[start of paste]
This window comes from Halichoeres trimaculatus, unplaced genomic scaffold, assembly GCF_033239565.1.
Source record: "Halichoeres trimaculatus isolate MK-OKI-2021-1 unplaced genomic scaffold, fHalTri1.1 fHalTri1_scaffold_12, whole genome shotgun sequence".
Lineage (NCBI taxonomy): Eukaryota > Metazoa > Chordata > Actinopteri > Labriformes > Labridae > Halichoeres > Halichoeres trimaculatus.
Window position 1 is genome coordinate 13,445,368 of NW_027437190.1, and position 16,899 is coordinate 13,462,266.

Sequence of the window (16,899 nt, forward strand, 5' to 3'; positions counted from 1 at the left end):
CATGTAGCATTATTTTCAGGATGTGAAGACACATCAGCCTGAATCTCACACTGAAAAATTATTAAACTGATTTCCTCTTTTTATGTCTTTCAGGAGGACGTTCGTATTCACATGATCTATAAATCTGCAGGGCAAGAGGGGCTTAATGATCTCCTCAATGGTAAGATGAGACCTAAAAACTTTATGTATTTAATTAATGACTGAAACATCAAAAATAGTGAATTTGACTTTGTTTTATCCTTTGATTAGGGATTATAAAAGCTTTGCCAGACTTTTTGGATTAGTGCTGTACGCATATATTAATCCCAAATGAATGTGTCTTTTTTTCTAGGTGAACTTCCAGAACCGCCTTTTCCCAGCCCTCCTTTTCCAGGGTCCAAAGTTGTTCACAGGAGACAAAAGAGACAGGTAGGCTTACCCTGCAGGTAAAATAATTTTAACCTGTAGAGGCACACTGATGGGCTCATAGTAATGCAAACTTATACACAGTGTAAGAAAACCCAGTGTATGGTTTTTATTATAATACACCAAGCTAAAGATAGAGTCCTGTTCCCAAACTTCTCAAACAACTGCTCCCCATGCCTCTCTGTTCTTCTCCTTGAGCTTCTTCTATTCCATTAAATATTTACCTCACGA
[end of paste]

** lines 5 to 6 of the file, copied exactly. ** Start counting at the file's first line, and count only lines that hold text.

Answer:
Sequence of the window (16,899 nt, forward strand, 5' to 3'; positions counted from 1 at the left end):
CATGTAGCATTATTTTCAGGATGTGAAGACACATCAGCCTGAATCTCACACTGAAAAATTATTAAACTGATTTCCTCTTTTTATGTCTTTCAGGAGGACGTTCGTATTCACATGATCTATAAATCTGCAGGGCAAGAGGGGCTTAATGATCTCCTCAATGGTAAGATGAGACCTAAAAACTTTATGTATTTAATTAATGACTGAAACATCAAAAATAGTGAATTTGACTTTGTTTTATCCTTTGATTAGGGATTATAAAAGCTTTGCCAGACTTTTTGGATTAGTGCTGTACGCATATATTAATCCCAAATGAATGTGTCTTTTTTTCTAGGTGAACTTCCAGAACCGCCTTTTCCCAGCCCTCCTTTTCCAGGGTCCAAAGTTGTTCACAGGAGACAAAAGAGACAGGTAGGCTTACCCTGCAGGTAAAATAATTTTAACCTGTAGAGGCACACTGATGGGCTCATAGTAATGCAAACTTATACACAGTGTAAGAAAACCCAGTGTATGGTTTTTATTATAATACACCAAGCTAAAGATAGAGTCCTGTTCCCAAACTTCTCAAACAACTGCTCCCCATGCCTCTCTGTTCTTCTCCTTGAGCTTCTTCTATTCCATTAAATATTTACCTCACGA